Now that I’ve seen two great William Wellman silent films, Wings and Beggars of Life, I’d love to see the rest. Sadly, I can’t, and I won’t be able to see all his early talkies either. Some of his early movies have been lost (along with an estimated 90 per cent of all silent movies), while, perhaps more infuriating still, others do exist but aren’t available to see.
The lost film of his I’m saddest not to see is The Legion of the Condemned (1928), which starred Gary Cooper and Fay Wray and was another aviation melodrama based on a story by John Monk Saunders, also writer of Wings and The Dawn Patrol. It was based on the fliers who signed up for the Lafayette Escadrille, a French squadron largely made up of Americans, in the First World War – a subject which had personal resonance for Wellman, as he served with the French himself, and which he was to return to in his last film. This movie apparently showed its heroes as motivated by a death wish, with various reasons for wanting to die in battle. Cooper, who had just a small part in Wings but made a strong impression, here played a daring pilot, with Wray as the spy he had to take over enemy lines. I found a review from the New York Times which is patronising and makes fun of the apparently far-fetched plot, but still to me gives a feeling that this must have been a powerful movie. It would be great if a print did turn up one day.
I’d also like to see Ladies of the Mob (1928), which featured two more Wings stars, Clara Bow and Richard Arlen, who also starred in Beggars of Life. By the sound of it, this lost film was a romantic gangster melodrama. The brief plot summary at the imdb reads: “A dead criminal’s daughter falls in love with a small-time crook and tries to get him to reform before he winds up like her father.” With such a great cast, surely this too could have been something special. A brief review in Time magazine praised the power of Bow’s acting.
Several of Wellman’s more elusive early talkies have been rated by a handful of people at the imdb, so, assuming they aren’t all lying, or remembering seeing them as children in the 1920s, they must exist somewhere – but I’m not counting on getting to see them. The one I’d most like to see is another First World War aviation movie, Young Eagles (1930), starring Charles “Buddy” Rogers, who gives such a great performance in Wings, Jean Arthur and Paul Lukas. This isn’t actually a lost film, but it sounds as if it soon could be – a “trivia” item at the imdb says: “A nitrate print of this film survives in the UCLA Film and Television Archives, and is not listed for preservation.” Does anyone know who decides what is listed for preservation? I’m sure it must cost a lot of money to restore a film and so it can’t be done for everything, but it does seem a shame if this one is left to disintegrate, given its great director and cast. The New York Times reviewer Mordaunt Hall didn’t like this much either, but I’m starting to wonder if their reviewers at this time liked anything much.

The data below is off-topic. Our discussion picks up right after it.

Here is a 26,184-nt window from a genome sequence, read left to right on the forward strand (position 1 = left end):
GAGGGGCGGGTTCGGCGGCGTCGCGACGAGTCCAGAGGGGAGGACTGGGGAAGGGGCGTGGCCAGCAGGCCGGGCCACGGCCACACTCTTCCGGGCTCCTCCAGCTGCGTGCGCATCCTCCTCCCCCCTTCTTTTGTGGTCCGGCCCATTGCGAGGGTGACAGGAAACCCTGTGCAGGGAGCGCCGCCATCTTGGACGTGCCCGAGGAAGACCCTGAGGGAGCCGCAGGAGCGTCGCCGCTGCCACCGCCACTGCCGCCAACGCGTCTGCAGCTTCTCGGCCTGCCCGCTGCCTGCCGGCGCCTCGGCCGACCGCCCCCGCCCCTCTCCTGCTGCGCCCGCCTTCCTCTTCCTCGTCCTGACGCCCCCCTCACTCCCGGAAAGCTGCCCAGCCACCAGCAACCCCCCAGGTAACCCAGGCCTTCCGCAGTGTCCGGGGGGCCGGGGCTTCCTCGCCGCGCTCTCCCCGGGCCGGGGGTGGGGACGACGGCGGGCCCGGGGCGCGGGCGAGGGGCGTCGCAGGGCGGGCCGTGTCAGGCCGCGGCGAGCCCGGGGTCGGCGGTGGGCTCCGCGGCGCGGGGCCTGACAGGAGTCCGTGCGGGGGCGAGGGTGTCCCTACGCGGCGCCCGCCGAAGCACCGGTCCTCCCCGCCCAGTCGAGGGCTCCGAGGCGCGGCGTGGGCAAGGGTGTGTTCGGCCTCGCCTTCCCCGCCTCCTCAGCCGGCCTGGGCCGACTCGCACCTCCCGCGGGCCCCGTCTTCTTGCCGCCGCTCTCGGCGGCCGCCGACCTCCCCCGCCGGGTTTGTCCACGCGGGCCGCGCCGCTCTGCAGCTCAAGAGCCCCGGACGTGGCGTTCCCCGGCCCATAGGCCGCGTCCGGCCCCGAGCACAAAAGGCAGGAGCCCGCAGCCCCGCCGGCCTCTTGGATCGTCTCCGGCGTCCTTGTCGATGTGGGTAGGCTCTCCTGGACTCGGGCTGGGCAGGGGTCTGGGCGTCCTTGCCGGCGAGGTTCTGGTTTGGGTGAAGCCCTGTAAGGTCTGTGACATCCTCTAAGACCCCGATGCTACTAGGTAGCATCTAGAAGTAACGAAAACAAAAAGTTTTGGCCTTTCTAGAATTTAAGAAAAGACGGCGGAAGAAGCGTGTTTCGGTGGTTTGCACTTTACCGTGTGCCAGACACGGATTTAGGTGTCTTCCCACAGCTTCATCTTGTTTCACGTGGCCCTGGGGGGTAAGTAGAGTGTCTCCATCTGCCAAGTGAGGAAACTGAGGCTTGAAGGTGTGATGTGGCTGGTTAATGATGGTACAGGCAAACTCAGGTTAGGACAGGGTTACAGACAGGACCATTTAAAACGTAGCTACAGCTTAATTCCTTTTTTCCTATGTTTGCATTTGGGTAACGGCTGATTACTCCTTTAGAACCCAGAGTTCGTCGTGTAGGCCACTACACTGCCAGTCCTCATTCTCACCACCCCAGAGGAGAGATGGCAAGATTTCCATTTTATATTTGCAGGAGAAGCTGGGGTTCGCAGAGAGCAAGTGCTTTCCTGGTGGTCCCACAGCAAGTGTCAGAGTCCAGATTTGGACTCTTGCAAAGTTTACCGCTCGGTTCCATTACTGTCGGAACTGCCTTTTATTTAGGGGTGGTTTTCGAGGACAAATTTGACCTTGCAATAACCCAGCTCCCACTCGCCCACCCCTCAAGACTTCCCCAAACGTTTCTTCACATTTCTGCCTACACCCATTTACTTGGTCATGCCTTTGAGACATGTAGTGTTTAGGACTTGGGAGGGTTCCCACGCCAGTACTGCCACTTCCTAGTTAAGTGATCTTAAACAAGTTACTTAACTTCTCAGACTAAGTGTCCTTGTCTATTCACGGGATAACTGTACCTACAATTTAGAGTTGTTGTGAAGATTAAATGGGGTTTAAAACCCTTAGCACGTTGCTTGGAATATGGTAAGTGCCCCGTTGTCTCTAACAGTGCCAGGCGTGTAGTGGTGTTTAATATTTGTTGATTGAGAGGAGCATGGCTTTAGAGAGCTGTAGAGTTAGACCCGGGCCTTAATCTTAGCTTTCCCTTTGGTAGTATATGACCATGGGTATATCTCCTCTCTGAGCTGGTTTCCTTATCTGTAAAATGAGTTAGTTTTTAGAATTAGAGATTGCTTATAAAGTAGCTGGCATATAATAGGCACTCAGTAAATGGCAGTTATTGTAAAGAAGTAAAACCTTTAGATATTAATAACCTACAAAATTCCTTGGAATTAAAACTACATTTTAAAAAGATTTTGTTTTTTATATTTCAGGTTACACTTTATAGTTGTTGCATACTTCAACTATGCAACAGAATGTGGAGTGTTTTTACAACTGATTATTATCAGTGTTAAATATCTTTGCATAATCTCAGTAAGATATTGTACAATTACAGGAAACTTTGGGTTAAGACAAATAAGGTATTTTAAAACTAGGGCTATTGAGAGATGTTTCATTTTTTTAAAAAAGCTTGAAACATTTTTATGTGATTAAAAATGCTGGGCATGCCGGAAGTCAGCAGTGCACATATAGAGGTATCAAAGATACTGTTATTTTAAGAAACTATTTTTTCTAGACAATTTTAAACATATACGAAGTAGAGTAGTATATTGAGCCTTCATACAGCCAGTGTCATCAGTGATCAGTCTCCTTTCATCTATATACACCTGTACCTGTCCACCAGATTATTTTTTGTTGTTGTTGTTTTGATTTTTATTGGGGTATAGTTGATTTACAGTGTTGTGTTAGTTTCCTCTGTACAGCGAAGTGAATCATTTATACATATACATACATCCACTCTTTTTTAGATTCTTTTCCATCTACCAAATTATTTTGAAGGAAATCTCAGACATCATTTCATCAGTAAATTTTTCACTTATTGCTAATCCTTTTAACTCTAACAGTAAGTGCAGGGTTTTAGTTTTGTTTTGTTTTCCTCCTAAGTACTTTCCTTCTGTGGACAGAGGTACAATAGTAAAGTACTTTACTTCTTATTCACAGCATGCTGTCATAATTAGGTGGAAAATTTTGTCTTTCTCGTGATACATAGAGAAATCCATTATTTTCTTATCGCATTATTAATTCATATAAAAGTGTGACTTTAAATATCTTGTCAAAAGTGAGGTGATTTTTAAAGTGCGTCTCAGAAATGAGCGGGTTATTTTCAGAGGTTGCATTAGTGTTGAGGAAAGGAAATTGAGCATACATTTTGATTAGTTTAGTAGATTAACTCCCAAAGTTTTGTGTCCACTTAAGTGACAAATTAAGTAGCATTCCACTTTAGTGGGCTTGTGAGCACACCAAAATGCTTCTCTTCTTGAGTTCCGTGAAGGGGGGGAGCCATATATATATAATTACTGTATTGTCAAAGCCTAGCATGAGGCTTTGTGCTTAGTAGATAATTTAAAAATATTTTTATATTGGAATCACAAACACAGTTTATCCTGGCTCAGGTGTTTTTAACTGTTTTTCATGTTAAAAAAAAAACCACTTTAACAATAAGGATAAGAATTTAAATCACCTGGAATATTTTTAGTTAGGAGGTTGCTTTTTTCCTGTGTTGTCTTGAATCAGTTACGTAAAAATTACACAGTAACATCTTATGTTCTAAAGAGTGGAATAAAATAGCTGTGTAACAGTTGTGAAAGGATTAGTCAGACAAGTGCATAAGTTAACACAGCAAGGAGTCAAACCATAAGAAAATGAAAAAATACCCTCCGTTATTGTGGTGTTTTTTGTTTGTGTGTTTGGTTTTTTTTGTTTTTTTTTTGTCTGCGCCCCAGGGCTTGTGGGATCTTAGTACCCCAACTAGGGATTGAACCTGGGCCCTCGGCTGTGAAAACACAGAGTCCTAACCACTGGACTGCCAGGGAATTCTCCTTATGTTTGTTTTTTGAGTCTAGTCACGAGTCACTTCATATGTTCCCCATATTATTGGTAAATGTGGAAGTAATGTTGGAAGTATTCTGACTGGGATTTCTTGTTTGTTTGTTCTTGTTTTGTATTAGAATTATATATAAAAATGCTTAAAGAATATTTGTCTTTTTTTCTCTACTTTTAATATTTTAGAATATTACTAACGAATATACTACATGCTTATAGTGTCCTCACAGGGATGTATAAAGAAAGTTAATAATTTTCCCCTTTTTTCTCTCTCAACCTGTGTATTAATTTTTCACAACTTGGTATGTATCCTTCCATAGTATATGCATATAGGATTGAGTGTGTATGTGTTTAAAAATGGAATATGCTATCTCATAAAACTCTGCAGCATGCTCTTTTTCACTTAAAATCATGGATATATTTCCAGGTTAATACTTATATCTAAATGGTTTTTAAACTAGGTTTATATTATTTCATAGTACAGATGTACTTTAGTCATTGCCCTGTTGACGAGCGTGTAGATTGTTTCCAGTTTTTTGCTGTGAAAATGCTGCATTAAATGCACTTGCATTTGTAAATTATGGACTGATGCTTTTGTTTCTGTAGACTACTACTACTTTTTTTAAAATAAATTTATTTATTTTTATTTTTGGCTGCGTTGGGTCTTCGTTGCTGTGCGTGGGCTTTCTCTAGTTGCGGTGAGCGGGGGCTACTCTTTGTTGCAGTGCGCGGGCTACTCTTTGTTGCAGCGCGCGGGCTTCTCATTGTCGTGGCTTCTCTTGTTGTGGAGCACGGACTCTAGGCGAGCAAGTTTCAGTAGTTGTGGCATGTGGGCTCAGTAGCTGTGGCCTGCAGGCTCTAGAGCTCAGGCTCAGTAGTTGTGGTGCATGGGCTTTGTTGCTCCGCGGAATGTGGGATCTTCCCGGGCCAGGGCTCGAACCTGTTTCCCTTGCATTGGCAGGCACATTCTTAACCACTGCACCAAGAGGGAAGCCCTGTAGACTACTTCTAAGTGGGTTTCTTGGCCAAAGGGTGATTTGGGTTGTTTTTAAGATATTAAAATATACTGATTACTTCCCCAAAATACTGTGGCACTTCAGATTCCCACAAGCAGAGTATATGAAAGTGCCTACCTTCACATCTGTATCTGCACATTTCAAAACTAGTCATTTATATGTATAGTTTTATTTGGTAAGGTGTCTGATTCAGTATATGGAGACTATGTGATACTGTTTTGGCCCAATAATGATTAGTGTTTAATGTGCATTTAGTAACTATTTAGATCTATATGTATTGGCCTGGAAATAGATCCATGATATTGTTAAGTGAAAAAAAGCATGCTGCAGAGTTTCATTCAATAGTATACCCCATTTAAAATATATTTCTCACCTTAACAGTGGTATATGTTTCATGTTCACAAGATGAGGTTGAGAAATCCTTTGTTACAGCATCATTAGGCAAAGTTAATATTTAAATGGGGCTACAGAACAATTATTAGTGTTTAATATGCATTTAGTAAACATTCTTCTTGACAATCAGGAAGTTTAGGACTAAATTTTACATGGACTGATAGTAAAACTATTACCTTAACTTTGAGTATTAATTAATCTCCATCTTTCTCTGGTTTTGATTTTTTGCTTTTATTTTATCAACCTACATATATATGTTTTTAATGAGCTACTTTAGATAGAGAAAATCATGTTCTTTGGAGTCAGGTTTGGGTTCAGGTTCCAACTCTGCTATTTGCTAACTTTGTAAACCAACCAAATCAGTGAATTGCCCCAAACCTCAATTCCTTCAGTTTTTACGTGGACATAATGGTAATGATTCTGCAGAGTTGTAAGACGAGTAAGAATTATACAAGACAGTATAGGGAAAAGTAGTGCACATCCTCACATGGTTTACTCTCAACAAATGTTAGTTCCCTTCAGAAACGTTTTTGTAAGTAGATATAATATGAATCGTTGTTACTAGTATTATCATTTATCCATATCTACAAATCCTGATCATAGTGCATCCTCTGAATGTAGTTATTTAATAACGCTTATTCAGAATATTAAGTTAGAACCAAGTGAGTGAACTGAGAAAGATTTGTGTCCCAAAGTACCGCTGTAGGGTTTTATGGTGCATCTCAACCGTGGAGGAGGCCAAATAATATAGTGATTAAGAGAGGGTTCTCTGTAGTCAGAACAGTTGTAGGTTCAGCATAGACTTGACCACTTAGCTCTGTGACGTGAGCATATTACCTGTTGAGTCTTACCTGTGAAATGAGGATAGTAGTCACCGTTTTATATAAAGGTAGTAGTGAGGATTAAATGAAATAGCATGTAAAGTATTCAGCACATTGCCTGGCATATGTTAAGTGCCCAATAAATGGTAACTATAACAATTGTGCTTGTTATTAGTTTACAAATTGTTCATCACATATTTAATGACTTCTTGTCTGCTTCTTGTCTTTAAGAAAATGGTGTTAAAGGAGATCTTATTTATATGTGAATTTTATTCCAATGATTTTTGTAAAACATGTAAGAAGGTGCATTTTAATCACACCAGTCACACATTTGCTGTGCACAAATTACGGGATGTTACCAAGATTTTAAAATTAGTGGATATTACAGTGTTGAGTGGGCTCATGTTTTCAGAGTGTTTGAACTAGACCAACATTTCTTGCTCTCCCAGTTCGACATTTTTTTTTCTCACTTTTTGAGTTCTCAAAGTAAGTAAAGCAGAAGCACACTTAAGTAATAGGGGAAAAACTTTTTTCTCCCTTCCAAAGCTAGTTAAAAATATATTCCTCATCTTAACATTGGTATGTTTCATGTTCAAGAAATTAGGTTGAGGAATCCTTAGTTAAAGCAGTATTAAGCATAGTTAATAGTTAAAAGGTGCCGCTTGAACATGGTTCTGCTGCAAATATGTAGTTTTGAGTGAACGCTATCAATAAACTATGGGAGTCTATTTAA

Just to add that there is one Wellman silent which is out on DVD, the slapstick comedy The Boob (1926) – but this is only available in the Warner Archive series, which isn’t available in Europe, and so would cost me about 40 dollars, plus international postage, if I decided to buy it! From the trailer at the Warner site it looks pretty bad, and I believe Wellman himself said it was his worst film and nearly ruined his career, so I’ll save my money for now! A funny old world when this is available on DVD and Wings isn’t.
I promise to concentrate on movies I have actually seen in future – but thought it was worth lamenting a few of those we have lost.